The festive period has passed but before and during the period, a lot of people had so much to eat and wine with much that the aftermath of this may end up causing more harm to their body than good.
While feasting, some folks may not have had the luxury of eating and drinking to their heart desire.
Some people may complain of stomach pain or vomiting after eating a little food. The primary reasons for this could have been Peptic Ulcer Disease (PUD).
What are peptic ulcers?
Peptic ulcers are sores that develop in the lining of the stomach, lower esophagus, or small intestine. They are usually formed as a result of inflammation caused by the bacteria H. pylori, as well as from erosion from stomach acids. Peptic ulcers are a fairly common health problem.
There are three types of peptic ulcers. These are:
- Gastric ulcers: Ulcers that develop inside the stomach.
- Esophageal ulcers: Ulcers that develop inside the esophagus.
iii. Duodenal ulcers: Ulcers that develop in the upper section of the small intestines, called the duodenum.
Causes Of Peptic Ulcers
Different factors can cause the lining of the stomach, the esophagus, and the small intestine to break down. These include:
- Helicobacter pylori (H. pylori), a type of bacteria that can cause a stomach infection and inflammation.
- Frequent use of aspirin (Bayer), ibuprofen (Advil), and other anti-inflammatory drugs (risk associated with this behaviour increases in women and people over the age of 60).
vii. Chest pain.
Diagnosis (Tests and exams for peptic ulcers)
Two types of tests are available to diagnose a peptic ulcer. They are called upper endoscopy and upper gastrointestinal (GI) series.
Upper endoscopy: In this procedure, the doctor inserts a long tube with a camera down the throat and into the stomach and small intestine to examine the area for ulcers. This instrument also allows the doctor to remove tissue samples for examination.
Not all cases require an upper endoscopy. However, this procedure is recommended for people with a higher risk of stomach cancer. This includes people over the age of 45, as well as people who experience: anemia, weight loss, gastrointestinal bleeding and difficulty while swallowing.
Upper GI: If you don’t have difficulty swallowing and have a low risk of stomach cancer, the doctor may recommend an upper GI test instead. For this procedure, you’ll drink a thick liquid called barium (barium swallow). Then a technician will take an X-ray of the stomach, esophagus, and small intestine. The liquid will make it possible for your doctor to view and treat the ulcer.
Because H. pylori is one of the causes of peptic ulcers, the doctor will also run a test to check for this infection in your stomach.
Treatment (How to treat a peptic ulcer)
Treatment will depend on the underlying cause of the ulcer. If tests show that there is a H. pylori infection, the doctor will prescribe a combination of medication. The patient will have to take the medications for up to two weeks. The medications include antibiotics to help kill infections and proton pump inhibitors (PPIs) to help reduce stomach acid.
The patient may experience minor side effects like diarrhoea or an upset stomach from antibiotic regimens. If these side effects cause significant discomfort or don’t get better over time, the patient is advised to talk to their doctor.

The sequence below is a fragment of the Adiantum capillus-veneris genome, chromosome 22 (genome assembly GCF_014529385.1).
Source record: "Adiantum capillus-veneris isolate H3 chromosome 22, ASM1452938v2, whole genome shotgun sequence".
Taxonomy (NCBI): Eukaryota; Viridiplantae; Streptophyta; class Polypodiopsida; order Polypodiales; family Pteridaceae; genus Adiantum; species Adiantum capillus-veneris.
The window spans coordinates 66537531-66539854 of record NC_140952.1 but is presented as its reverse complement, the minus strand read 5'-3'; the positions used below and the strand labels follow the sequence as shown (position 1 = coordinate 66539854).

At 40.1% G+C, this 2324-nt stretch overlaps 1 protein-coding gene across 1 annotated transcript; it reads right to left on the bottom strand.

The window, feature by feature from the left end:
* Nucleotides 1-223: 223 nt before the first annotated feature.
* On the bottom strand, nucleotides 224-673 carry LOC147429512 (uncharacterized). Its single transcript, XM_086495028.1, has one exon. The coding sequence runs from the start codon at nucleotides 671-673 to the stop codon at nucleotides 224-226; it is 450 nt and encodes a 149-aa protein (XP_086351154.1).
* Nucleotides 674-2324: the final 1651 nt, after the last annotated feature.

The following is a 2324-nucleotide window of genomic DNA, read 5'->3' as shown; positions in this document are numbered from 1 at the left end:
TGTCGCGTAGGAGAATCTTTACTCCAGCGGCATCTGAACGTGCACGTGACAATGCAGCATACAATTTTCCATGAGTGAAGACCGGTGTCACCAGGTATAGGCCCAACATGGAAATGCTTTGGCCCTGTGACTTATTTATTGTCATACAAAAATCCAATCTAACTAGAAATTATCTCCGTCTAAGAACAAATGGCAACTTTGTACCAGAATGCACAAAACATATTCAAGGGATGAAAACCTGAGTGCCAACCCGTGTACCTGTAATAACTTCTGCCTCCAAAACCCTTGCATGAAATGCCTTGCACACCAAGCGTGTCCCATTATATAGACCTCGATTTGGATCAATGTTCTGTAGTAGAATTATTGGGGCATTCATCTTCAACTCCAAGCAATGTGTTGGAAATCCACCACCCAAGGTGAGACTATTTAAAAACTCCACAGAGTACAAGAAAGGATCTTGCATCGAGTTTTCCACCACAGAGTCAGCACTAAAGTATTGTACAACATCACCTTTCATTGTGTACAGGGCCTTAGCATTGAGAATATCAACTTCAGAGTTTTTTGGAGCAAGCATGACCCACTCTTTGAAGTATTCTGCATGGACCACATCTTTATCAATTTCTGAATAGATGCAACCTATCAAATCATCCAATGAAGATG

If the doctor determines that there is absence of a H. pylori infection, they may recommend a prescription or over-the-counter PPI (such as Prilosec or Prevacid) for up to eight weeks to reduce stomach acid and help your ulcer heal.
Acid blockers like ranitidine (Zantac) or famotidine (Pepcid) can also reduce stomach acid and ulcer pain. These medications are available as a prescription and also over the counter in lower doses.
The doctor may also prescribe sucralfate (Carafate) which will coat the stomach and reduce symptoms of peptic ulcers.
Complications of a peptic ulcer
Untreated ulcers can become worse over time. They can lead to other more serious health complications such as:
Perforation: A hole develops in the lining of the stomach or small intestine and causes an infection. A sign of a perforated ulcer is sudden, severe abdominal pain.
Internal bleeding: Bleeding ulcers can result in significant blood loss and thus require hospitalization. Signs of a bleeding ulcer include lightheadedness, dizziness, and black stools.
Scar tissue: This is thick tissue that develops after an injury. This tissue makes it difficult for food to pass through your digestive tract. Signs of scar tissue include vomiting and weight loss.
All three complications are serious and may require surgery. Patients are advised to seek urgent medical attention if they experience the following symptoms: sudden, sharp abdominal pain, fainting, excessive sweating, or confusion, as these may be signs of shock, blood in vomit or stool, abdomen that is hard to the touch, abdominal pain that worsens with movement but improves with lying completely still.
How to prevent peptic ulcers
Certain lifestyle choices and habits can reduce your risk of developing peptic ulcers. These include:
- not drinking more than two alcoholic beverages a day.
- not mixing alcohol with medication.
iii. washing your hands frequently to avoid infections.
- limiting your use of ibuprofen, aspirin, and naproxen (Aleve).
- Maintaining a healthy lifestyle by quitting smoking cigarettes and other tobacco
use and eating a balanced diet rich in fruits, vegetables, and whole grains will help you prevent developing a peptic ulcer.